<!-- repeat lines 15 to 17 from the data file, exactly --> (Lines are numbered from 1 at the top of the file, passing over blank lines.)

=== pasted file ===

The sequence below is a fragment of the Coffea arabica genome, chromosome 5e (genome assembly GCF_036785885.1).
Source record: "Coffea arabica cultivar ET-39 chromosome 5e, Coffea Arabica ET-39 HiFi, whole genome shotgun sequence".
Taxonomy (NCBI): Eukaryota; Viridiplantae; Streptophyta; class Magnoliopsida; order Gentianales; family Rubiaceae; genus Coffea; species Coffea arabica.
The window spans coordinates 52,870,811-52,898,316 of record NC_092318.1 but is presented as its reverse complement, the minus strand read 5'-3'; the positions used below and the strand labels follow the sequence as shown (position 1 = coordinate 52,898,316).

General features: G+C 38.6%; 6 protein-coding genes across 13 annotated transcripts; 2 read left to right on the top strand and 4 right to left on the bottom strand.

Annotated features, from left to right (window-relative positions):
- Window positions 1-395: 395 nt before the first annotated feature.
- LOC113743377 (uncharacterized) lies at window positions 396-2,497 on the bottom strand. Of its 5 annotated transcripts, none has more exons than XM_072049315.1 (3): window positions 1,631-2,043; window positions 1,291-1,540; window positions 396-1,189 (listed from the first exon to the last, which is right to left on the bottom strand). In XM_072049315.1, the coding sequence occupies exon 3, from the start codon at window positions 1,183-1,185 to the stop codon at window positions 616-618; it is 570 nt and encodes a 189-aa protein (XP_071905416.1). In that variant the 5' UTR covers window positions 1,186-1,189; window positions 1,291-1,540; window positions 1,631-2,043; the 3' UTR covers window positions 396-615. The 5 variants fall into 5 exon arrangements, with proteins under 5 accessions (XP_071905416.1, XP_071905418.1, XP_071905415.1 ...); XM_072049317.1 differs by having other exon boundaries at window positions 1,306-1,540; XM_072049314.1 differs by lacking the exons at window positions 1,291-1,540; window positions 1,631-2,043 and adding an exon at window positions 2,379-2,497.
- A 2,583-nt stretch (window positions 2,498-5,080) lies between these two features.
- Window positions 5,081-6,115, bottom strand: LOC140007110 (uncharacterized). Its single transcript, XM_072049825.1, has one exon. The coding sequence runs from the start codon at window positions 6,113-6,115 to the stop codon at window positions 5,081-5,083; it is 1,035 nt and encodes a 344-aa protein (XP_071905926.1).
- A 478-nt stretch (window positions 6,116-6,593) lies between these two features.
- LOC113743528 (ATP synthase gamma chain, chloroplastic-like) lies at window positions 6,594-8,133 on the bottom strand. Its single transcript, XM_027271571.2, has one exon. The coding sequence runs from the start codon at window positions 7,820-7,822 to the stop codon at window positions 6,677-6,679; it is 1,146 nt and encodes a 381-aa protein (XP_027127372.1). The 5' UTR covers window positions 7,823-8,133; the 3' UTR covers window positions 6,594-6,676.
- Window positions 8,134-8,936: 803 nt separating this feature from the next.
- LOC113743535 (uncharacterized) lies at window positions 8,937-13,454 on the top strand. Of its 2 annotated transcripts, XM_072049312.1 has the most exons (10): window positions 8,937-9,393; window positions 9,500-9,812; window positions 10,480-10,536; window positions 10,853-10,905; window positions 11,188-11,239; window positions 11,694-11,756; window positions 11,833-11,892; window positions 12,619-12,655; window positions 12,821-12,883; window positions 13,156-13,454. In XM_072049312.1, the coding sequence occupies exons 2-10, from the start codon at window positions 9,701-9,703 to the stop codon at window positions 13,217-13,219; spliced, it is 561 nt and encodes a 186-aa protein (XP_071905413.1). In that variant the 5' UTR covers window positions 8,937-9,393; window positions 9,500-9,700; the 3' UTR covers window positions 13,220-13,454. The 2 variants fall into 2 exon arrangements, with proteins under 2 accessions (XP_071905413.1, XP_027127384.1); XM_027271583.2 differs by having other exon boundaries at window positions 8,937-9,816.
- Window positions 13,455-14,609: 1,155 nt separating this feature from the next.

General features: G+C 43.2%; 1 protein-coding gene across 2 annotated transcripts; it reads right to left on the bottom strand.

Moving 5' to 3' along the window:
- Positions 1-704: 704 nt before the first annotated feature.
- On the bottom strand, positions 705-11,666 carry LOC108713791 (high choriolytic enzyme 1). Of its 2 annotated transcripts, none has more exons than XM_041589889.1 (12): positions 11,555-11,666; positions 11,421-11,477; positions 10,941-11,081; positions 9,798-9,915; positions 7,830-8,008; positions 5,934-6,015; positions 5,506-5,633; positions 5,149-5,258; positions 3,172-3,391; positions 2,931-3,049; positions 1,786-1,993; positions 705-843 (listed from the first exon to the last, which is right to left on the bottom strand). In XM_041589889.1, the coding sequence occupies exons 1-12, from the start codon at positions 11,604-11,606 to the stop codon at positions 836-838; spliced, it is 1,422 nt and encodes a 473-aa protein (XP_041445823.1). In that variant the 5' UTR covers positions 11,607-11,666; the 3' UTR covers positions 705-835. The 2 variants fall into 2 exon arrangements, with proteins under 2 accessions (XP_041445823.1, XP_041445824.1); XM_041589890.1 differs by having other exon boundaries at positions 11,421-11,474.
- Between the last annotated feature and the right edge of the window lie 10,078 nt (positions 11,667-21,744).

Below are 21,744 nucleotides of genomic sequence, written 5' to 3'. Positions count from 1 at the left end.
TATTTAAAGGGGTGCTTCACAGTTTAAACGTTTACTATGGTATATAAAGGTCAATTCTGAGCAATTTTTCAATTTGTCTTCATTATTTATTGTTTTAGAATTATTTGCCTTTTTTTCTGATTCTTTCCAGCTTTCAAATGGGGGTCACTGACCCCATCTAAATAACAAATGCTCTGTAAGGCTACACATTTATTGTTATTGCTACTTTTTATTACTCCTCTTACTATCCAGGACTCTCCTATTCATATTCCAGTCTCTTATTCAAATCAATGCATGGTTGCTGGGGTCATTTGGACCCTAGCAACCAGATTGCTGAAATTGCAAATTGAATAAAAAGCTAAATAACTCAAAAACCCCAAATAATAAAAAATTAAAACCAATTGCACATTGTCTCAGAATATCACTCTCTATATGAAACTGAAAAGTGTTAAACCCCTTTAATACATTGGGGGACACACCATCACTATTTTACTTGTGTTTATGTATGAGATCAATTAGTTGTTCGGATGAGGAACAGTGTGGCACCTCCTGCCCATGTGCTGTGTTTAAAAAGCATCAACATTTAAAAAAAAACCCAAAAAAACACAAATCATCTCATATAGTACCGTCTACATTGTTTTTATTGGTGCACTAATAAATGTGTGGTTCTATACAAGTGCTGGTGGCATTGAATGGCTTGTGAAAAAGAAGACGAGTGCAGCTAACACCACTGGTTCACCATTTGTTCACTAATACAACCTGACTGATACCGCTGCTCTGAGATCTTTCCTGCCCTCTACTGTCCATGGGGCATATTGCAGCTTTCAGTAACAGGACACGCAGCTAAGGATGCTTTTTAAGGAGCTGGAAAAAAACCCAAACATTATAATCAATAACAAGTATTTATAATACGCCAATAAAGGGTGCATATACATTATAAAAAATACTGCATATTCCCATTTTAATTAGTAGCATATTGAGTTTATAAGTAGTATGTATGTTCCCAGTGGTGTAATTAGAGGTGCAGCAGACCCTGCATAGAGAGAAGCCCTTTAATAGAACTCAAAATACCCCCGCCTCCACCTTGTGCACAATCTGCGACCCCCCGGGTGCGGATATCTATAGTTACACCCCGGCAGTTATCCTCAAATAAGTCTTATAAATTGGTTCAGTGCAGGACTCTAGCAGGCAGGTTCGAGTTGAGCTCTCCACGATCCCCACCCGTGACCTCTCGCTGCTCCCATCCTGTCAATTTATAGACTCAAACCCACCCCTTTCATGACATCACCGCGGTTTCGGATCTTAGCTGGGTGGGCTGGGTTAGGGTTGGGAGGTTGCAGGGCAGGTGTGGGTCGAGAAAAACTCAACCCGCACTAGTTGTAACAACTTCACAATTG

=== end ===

- Window positions 13,455-14,609: 1,155 nt separating this feature from the next.

General features: G+C 43.2%; 1 protein-coding gene across 2 annotated transcripts; it reads right to left on the bottom strand.

Moving 5' to 3' along the window: